Quirky Books: Utah by Quig Nielsen

Monday, April 23, 2012

Utah by Quig Nielsen

Full title "Utah: Stories to Remember" contains factoids about the founding of Utah. Reducing emphasis on Mormonism, it is interesting imaging early settlers building an independent life in an arid climate. Focusing on Salt Lake City, information about multiple settlements is available.

Quig Nielsen wrote for the Utah State University and a handful of books related to life in Utah. As an avid member of the Mormon Church he became the Information Officer at the LDS Museum of Church History and Art.

With a realistic approach to historical facts, there is a slight bias. Events demonstrating early principles generating a modern society exhibit an excitable tone, while less exemplary remarks exhibit an inquisitive tone. Most obvious demonstration of this bias is how the story of crickets swarming farms in 1847 is on the last page. The book is written in a linear timeline beginning around 1847 and ending in 1972.

Crickets in this story are not similar to the Dust Bowl. When Pioneers settled the territory it was minimally disturbed when the event occurred. The story states how seagulls saved the farms. This event occurred almost a century previous to the Dust Bowl.

Finding this book better than average, depictions factoids are accurate. Early Settlers were industrious and wanted to make everything needed for survival within their new homestead. Milk, eggs, furniture and currency were important. Cars were automatically accepted. There was an upset in relation to the first coast-to-coast train, Union Pacific. Concerns largely relate to increasing ease for outsiders accessing the settlement.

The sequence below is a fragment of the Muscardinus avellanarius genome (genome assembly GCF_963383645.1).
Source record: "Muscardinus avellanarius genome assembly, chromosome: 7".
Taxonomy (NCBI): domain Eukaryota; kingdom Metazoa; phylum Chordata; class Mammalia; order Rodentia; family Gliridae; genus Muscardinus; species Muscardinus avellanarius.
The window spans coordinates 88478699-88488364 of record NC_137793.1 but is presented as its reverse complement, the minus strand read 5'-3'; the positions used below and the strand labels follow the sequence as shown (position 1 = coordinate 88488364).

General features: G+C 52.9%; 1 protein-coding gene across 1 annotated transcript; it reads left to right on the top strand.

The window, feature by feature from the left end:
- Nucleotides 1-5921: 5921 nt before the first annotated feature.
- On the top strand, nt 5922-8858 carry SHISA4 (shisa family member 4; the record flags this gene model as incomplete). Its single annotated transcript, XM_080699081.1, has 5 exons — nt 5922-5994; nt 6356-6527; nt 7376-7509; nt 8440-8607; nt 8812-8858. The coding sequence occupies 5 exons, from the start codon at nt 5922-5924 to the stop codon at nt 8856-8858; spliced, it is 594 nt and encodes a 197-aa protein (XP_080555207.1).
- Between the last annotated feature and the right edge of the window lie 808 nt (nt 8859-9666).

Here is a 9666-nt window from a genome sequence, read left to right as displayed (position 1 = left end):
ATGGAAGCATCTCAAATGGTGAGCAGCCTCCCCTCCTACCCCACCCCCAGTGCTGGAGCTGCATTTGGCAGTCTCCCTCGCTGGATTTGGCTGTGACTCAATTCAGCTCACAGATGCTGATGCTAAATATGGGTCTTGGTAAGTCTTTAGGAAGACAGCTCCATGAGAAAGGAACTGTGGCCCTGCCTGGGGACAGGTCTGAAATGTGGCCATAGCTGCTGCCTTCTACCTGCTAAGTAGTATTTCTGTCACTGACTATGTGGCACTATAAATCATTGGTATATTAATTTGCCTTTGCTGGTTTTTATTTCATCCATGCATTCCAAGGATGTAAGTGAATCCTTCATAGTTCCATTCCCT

Other books with an agenda glorify Mormonism. This interferes with factual knowledge and believability though it is true stewardship is a religious principle of Mormonism. It states we tend to God's Earth, the Great Industry. The Little Industry is the bit of space humans occupy.

These principles might have influenced decisions. Responsibility for various necessities, were assigned to families. There were strategic placements of towns, yet Early Settlers were not aware of ecological economics. Settlers were honest in their contracts and paid fair prices for land. Stewardship developed constructive relationships with Native Americans who lived in the new territory. These principles were essential. Nielsen remains unbiased and did not make assumptions. This is extremely respectable.

The book presents facts for people wanting to know about Utah. Quick trivia about is authoritative without condescension or jubilance implying modifications to information to comply with current controversial topics. Historians and people curious about the Early Settlers enjoy will reading "Utah."

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